By aggregating our volume and implementing proven concepts, we have reduced overhead and increased revenues for our locations. Contact us to learn more!
What is the current size of your practice?
27 physicians, 8 mid- level providers, 12 locations and over 220 employees.
What are the benefits of a rheumatology practice having multiple practice locations, from a rheumatologist’s/owner’s perspective? Please discuss.
Our size allows us to invest in our biggest asset, our employees. Managing the requirements of Meaningful Use, MIPS, MACRA, and value-based payments can be overwhelming to practice managers that have little to no help or resources. We have assembled an executive team with education and expertise in many areas of healthcare allowing local offices to concentrate on caring for patients while having resources available to solve operational, compliance, accounting, contracting and revenue cycle issues. With the ability to consolidate HR, payroll, health insurance, malpractice, retirement and other benefits allows us to reduce costs and provide better products for our employees.
Our physicians enjoy the ability to discuss cases, protocols, system, and procedures with practitioners in other locations to gain different perspectives. They, too, benefit from reduced administrative burden and close relationships with vendors who can provide improved and more personal service.
Another benefit of our size has been the opportunity to enhance and advance community-based rheumatology practices. Many of our locations offer lab, X-ray, and research services to provide more convenient access to patients, as well as new revenue streams for those locations. By aggregating our volume, we can additionally negotiate better contracts and reach volume incentives and pricing that other practices cannot achieve. We have also been able to develop and pilot a clinical pathway, now known as the ARN Pathway, for rheumatoid arthritis (RA) with a major Payor to increase treatment quality while lowering costs. Soon, we hope to share the development of the first Alternative Payment Model in Rheumatology.
What staffing challenges have you had with overseeing multiple practices? Please provide some advice on dealing with these challenges.
I learned long ago that any business is only as good as its people. I’ve consulted hundreds of practices over the last 25 years, and the problems are all the same; only the names and faces are different.
We’ve established a proven culture and mindset within Articularis and believe in three core values: product, people, and processes. The model has significantly increased revenues at our locations and has allowed us to invest in our employees. The ability to offer employees a dynamic benefits package, retirement plan, Monday – Thursday work week and top compensation empowers our practices to hire sophisticated employees who can proactively solve problems while enjoying a team atmosphere and a great work environment.
Our high quality staff allow us to lower costs, improve efficiency, and increase revenue. We’ve also lowered employee turnover in those locations.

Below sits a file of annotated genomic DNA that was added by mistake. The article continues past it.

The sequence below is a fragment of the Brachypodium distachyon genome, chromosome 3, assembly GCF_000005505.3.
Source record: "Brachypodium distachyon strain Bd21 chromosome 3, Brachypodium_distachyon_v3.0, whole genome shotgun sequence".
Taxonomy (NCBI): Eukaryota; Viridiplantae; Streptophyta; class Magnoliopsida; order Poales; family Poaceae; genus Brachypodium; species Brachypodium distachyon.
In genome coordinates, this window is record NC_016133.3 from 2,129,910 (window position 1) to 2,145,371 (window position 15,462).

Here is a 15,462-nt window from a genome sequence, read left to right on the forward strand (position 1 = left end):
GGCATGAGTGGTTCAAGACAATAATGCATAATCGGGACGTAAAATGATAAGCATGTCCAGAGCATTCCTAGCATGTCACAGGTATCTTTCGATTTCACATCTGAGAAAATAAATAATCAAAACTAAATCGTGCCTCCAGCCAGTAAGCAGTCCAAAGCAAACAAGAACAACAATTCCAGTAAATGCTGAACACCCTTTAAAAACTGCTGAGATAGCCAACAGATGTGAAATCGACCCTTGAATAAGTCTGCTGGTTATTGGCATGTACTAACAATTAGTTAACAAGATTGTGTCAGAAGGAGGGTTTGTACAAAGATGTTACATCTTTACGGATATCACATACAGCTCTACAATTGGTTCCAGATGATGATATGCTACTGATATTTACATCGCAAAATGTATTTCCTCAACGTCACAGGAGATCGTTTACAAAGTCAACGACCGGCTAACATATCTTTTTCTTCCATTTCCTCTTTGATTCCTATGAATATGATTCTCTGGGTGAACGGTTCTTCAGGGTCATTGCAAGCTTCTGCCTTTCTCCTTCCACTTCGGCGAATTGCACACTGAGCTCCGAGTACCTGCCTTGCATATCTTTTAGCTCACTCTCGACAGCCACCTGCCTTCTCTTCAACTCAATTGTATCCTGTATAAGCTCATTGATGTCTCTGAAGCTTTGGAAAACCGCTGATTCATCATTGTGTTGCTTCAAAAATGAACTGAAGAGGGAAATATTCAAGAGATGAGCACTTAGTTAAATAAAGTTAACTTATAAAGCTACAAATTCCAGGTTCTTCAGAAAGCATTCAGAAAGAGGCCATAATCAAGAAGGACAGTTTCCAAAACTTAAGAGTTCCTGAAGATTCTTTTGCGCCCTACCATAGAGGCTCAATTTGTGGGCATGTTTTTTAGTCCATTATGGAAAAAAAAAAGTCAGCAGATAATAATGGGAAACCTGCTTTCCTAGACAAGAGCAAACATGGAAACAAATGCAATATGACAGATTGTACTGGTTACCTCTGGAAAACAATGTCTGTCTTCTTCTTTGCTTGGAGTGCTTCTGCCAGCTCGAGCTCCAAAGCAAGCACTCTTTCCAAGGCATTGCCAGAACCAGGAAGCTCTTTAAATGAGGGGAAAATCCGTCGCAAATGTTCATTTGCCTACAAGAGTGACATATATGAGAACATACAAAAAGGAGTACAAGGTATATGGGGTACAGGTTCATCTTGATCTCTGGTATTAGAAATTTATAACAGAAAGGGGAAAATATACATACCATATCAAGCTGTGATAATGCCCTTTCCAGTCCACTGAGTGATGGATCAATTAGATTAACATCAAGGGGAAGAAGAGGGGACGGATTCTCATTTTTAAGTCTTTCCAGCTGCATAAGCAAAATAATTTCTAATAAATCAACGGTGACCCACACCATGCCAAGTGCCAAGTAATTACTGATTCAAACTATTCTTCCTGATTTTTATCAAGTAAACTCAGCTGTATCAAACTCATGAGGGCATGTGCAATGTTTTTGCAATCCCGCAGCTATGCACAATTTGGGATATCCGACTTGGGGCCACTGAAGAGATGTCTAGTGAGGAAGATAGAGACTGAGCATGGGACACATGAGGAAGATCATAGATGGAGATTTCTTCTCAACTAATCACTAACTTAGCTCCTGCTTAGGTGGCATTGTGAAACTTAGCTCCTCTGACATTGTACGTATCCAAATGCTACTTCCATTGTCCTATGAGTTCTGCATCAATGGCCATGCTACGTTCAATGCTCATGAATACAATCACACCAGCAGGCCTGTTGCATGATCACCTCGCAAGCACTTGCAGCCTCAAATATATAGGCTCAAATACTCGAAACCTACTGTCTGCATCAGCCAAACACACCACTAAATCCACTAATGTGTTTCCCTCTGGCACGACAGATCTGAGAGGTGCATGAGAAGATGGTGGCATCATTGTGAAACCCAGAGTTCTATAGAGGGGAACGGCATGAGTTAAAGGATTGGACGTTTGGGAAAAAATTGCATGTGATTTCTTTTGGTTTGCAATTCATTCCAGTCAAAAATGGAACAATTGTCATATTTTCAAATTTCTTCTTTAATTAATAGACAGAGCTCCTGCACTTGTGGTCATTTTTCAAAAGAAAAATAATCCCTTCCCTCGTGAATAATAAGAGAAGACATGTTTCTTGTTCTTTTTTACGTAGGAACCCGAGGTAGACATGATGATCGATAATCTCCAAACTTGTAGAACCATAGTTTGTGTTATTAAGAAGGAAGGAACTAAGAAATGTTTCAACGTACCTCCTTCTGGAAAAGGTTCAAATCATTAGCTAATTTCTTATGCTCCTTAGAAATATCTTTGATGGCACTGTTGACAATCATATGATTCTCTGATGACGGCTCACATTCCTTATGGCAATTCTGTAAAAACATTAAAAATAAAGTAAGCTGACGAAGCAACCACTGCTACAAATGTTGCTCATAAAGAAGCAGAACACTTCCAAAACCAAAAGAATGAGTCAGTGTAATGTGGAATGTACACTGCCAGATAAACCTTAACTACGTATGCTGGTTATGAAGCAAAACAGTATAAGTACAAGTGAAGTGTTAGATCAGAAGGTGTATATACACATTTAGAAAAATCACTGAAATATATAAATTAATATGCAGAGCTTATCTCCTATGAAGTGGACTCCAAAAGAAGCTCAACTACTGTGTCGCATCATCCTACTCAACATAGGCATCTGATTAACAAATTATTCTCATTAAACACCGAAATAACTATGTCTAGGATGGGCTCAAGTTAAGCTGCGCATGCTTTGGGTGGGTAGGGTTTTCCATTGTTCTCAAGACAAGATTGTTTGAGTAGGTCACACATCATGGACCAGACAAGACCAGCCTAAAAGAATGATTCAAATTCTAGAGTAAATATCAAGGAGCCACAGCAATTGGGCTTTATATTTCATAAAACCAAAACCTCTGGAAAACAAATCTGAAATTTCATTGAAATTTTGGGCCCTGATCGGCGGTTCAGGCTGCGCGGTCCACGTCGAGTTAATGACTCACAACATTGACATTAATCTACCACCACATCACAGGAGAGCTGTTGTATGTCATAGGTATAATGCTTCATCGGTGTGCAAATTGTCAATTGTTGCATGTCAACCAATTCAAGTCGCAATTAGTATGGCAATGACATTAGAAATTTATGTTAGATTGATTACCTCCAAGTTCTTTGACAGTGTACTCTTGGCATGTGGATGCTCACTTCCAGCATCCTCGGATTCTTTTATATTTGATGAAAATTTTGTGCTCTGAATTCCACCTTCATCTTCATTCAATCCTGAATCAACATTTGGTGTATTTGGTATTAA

How do you maintain supervision of employees at multiple practices? Please provide advice for doing this, as well as dealing with any challenges regarding this.
Once our concepts are installed, the administrator or office manager is empowered to handle most daily operation issues as they are no longer burdened with many administrative issues. Our administrators hold an MHA or MBA degree and are highly qualified with many years of experience, allowing for most supervision to be handled on a local level.
Assuming you have an electronic health records system, has that helped with operating multiple practices? Please discuss. Have you had any challenges with the system by having multiple practices? How did you resolve them?
All of our locations have NextGen EMR. TSI Healthcare is our service provider and has excellent customer support, reducing issues that may arise otherwise.
Each location possesses a unique database that limits issues as we grow. Training is much easier as offices can speak with each other for help and protocols for increased efficiencies.
Have you had any successes or challenges with other logistics of running multiple practices? Please discuss resolutions.
The biggest challenge is most humans, in general, don’t like change. When we implement our protocols, some have been performing tasks the same way for so long, they become a little uncomfortable. Once they realize we are reducing their work load, they buy in. Many employees have commented on the change and how much better they like the process, benefits and the 4-day work week.
Once the processes are installed and the right people are in place, the logistics are pretty easy. I try to visit every office with our managing partner once a quarter. Most issues or questions that arise can be handled with a phone call.
We founded Articularis Healthcare to help preserve the private practice of rheumatology for physicians in Georgia and South Carolina and to lower cost and increase value. The success of our model has allowed us to grow into the largest practice in the country without marketing or advertising.
With many practices struggling with all the changes with Value Based Medicine on the horizon, we are being contacted by groups from all over the country and are now planning to move into other states and partner with like-minded practices.